All analyses were performed using SAS Studio 3.6 (SAS Institute Inc., Cary, NC, US), the cow being the experimental unit. Parity (1st, 2nd, 3rd and greater) and season of calving (winter: November to February, spring: March to June) were extracted from the computerized record system (DSAHR Inc., Saint-Hyacinthe, QC, Canada). Frequencies were calculated (PROC FREQ) for binary and categorical variables. Based on the bacteriological culture results, cows were categorized as (0) no bacteria, (1) presence of E. coli combined with other bacteria (T. pyogenes, F. necrophorum, or P. melaninogenica), (2) presence of a E. coli alone, or (3) presence of other bacteria (T. pyogenes, F. necrophorum, or P. melaninogenica) only. The same categories (0 to 3) were also created for T. pyogenes, F. necrophorum, and P. melaninogenica. Based on the bacteriological culture and the colony hybridization results, cows were also classified as (0) negative for E. coli, (1) positive for E. coli but negative for the VF gene, or (2) positive for E. coli and for the VF gene. Logistic regression models (PROC GLIMMIX) were built using the reproductive tract disease status as the outcome to assess its association with the presence of different intrauterine bacteria, and with the presence of E. coli VF genes. Herd was included in all models as a fixed effect for accounting for clustering, and parity and season were included as confounders if their P-value was > 0.20 (Maldonado and Greenland, 1993). Models were presented if statistical significance (P < 0.05) or tendency to significance (0.05 ≤ P < 0.10) was reached. The difference between parameters of a categorical variable was assessed using Tukey-Kramer adjustment for multiple comparisons (PTK), using < 0.05 for statistical significance and 0.05 to 0.10 for tendency to significance. The Hosmer and Lemeshow goodness-of-fit test was used to assess the fit of the models. Outlier (Pearson and deviance residuals), extreme (hat matrix), and influential (DFBeta) covariate patterns were assessed, and models were tested without extreme and influential values to ensure robustness of the coefficients Dohoo et al. [19].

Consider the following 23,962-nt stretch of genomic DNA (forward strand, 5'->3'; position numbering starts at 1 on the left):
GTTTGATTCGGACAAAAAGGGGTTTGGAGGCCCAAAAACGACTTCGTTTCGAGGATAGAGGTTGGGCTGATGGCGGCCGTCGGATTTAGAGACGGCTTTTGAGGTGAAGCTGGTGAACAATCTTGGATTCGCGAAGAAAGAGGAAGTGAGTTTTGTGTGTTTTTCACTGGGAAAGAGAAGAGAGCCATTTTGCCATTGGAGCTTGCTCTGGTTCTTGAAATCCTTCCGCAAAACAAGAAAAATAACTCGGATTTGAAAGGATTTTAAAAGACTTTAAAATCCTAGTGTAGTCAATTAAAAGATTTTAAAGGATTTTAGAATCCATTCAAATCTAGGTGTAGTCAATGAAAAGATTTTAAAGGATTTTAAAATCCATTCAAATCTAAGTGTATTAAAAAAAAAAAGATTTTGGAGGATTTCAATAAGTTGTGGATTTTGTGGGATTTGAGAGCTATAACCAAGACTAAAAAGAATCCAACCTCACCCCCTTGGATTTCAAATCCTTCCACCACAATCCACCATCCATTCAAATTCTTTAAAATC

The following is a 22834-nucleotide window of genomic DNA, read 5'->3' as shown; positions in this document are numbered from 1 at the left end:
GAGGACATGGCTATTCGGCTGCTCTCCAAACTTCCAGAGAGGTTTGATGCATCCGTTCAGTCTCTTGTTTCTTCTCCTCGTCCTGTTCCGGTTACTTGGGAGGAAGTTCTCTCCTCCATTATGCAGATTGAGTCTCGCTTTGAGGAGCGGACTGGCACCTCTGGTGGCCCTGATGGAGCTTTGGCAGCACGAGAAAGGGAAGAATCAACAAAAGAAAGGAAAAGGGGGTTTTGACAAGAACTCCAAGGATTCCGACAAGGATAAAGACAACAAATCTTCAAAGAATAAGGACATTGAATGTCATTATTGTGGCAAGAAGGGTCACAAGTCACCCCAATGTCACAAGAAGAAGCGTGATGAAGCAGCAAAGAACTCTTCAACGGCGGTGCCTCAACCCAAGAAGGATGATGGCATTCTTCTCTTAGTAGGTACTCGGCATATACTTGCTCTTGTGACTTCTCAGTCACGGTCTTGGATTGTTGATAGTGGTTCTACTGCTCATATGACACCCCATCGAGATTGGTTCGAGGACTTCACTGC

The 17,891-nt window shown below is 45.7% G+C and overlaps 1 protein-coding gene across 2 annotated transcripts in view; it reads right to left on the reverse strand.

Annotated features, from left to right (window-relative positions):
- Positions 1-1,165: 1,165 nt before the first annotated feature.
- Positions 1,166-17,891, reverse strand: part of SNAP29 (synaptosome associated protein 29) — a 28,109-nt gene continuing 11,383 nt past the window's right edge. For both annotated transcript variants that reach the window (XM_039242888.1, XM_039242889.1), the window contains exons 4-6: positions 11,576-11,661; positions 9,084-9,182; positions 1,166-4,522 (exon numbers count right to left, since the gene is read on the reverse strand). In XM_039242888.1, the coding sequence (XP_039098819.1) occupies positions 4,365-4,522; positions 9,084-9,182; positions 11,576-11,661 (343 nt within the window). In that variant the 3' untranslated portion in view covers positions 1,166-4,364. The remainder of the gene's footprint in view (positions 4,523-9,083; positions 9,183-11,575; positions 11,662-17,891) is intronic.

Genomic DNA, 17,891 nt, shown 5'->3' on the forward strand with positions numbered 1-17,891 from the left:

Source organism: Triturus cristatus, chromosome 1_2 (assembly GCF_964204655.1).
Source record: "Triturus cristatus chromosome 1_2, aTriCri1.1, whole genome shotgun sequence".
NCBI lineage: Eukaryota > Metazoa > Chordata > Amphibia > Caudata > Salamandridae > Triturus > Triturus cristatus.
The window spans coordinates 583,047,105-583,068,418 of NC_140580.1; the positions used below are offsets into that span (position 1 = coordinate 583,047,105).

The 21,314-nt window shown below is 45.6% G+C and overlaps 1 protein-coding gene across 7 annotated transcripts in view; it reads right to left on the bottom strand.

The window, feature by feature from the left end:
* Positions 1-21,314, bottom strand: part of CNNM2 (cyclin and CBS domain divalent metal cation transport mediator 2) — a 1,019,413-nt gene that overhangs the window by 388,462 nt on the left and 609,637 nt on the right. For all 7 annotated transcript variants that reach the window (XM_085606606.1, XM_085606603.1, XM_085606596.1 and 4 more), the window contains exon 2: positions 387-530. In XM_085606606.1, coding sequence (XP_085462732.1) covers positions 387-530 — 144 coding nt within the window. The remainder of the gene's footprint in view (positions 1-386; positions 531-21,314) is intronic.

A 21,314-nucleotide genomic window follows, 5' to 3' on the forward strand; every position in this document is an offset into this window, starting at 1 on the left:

Results

A total of 486 cows were enrolled in this study from 4 freestall commercial farms (141, 177, 136, and 32 samples from farms 1, 2, 3, and 4, respectively). A total 465 cows remained for final analyses as 21 (4%) were culled before the diagnosis of reproductive tract diseases at 35 DIM. Thirty-four percent (n = 160), 32% (n = 148), and 34% (n = 157) of the remaining cows were of 1st, 2nd, and 3rd and greater parity, respectively. Forty-two percent (n = 194) of the cows calved during spring, and 58% (n = 271) calved during winter. Overall, 243 (52%) of the uterine samples were positive for E. coli, 156 (34%) were positive for T. pyogenes, 16 (3%) were positive for F. necrophorum, and 3 (1%) were positive for P. melaninogenica. A total of 780 isolates from 152 of the samples positive for E. coli were submitted for hybridization to identify VF genes. A visual summary of the 36 VF genes found in the uterine E. coli of cows is presented in Figure 1. A total of 133 different cow VF profiles were identified, with 1 to 16 VF per profile. The most prevalent VF genes were hlyE (n = 135; 89% cows harboring one or more positive isolates) and fimH (n = 133; 88% cows harboring one or more positive isolates), coding for hemolysin and adherence, respectively. Postpartum metritis was diagnosed in 65 cows (14%), and reproductive tract diseases were diagnosed in 237 cows (51%), of which 32 (7%) had PVD, 136 (29%) had endometritis, and 69 (15%) had both PVD and endometritis.

Denis-Robichaud, Figure 1.

Figure 1: Presence of 36 virulence factor genes in intrauterine Escherichia coli isolates from 152 Holstein dairy cows sampled 4±3 DIM. Cows’ profiles are sorted by reproductive tract disease status at 35±7 DIM (vaginal purulent discharge: PVD, endometritis: ENDO).